Wrestling with Words

I loathed my physical education class at Walter G. Nord. The middle school years are already full of youthful angst, self-image crises, and a myriad of questions about life. Throw into that mix, a locker room of confused hormone-raging boys and you get a circus of gawking, towel flicking and embarrassment.

I was not the athletic type but I always gave everything a try. It was during my seventh grade year when my gym teacher introduced wrestling to the annual scope and sequence. After a few minutes of intimidating technique reminders on throws, pins and holds, guess who got to be the first to demonstrate their wrestling “prowess”?

Elmer and I took center court and settled into our instructed beginning set-up positions. Elmer was one of the kids that seemed to have it all together and we all knew how it would all go down because one of us was athletic and the other was proficient at tripping over his own two feet.

cometsHe pulled my arm behind my back, took my feet out from underneath me and pinned me down in an instant. I felt something pop and immediately felt a surge of pain. I tried to hold them back, but the tears began to edge their way through the corners of my eyes and that’s when it happened. My P.E. teacher looked at me, pointed for me to move out of the way and exclaimed, “Man up, boy!” “You’ll be fine. There’s nothing wrong with you.” I cowered to my original standing spot and overheard the faint insults from around the room. Things like “what a wimp” and “someone needs to grow some __ __ __ __ __!”

The taunts quickly faded the next day when I showed up in a brace due to a broken collar bone; however, the sting of the insults had already left their deadening poison and I began to ask myself if it all might be true. Was there something wrong with me? Why am I different? Why couldn’t I be like the other guys (with the girls and the bulging biceps)? I retreated to my cubby and did my injured best to draw the school newspaper’s cartoon for the month.

Did you know that young men are significantly more likely to be diagnosed with a behavior disorder, flunk out of or drop out of school, commit violent crime, binge drink, or die by their own hand than girls? According to The Mask You Live In website, this is because of “our society’s failure to recognize and care for the social and emotional well-being of our boys.” I believe that we have been raising boys on a bias of masculinity and the results are damaging.[1]

Spiritual mentor and filmmaker Rhoda Jordan shares this story: “The boy sobbed on, his pink eyes spilling tears. The father let out an exhausted sigh. Then he looked over at my 2-year-old. Pointed at him. ‘Look at that boy over there. He’s not crying. He knows you’re not supposed to cry.’ I’ve heard this nonsense far too many times. Boys being told that they shouldn’t express themselves. Being told, even, that it’s something only girls do. What is this mad, widespread delusion? Simple: It’s the delusion that masculinity is king. That aggression, toughness and competition trump compassion, expression and collaboration. We’ve short-changed our boys and men by defining masculinity in such a way as to constrict the complex essence of their humanity.”[2]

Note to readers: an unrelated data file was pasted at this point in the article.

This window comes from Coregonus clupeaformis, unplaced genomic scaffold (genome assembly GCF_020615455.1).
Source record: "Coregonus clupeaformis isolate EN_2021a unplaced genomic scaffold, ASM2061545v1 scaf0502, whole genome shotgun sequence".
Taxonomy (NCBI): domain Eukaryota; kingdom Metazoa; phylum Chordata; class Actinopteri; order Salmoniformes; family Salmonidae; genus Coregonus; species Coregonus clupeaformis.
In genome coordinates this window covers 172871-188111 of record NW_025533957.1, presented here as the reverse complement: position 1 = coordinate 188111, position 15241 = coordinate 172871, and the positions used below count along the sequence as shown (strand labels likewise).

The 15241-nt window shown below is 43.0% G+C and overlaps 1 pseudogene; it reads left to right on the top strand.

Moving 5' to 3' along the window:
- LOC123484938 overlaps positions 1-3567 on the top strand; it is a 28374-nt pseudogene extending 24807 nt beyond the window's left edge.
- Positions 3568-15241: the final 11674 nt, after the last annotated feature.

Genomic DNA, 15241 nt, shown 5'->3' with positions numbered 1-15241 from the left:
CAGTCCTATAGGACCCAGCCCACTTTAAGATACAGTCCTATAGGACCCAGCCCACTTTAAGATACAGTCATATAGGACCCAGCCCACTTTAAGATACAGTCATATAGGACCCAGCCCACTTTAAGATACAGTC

Jack Fischl, one of my current and favorite columnists, recently wrote: “Much of the language we commonly use to speak with boys about their behavior inherently pushes them to adhere to gendered, hyper-masculine stereotypes. Common phrases like ‘man up,’ ‘be a man’ and ‘suck it up’ are all part of this rhetorical tradition. What we usually want to communicate with these phrases is that our boys should learn to be independent, responsible, honorable and capable. These are all qualities essential to becoming a respectable adult man, but they are poorly communicated with chauvinistic, ambiguous phrases like ‘grow a pair’ that send dubious messages about binary gender characteristics and what defines being a man.”[3]

When we speak from our pulpits, encourage or sons, mentor our young men, and teach our boys on how to treat others, may we all keep in mind that words do matter. Let’s work together to build our young men up and teach them to embrace the God-given talents and strengths they possess rather than trying to hold them to a societal, cultural or religious ideal.

I carefully positioned myself into my bed that night. A spasm of pain shot from my shoulder and made my body shutter. I pulled the covers up over my head and bit my lip trying not to cry because I didn’t want to be a “wuss,” I wanted to be a “real man”.


[1] http://therepresentationproject.org/films/the-mask-you-live-in/

[2] Jordan, Rhoda. “The Problem With Masculinity.” Huffingtonpost.com. TheHuffingtonPost.com, Inc., 17 July 2014. Web. 22 July 2014.

[3] Fischl, Jack. “7 Positive Phrases We Should Be Teaching America’s Boys About Masculinity.” http://mic.com/articles/93303/7-positive-phrases-we-should-be-teaching-america-s-boys-about-masculinity. Mic Network Inc., 14 July 2014. Web. 22 July 2014.


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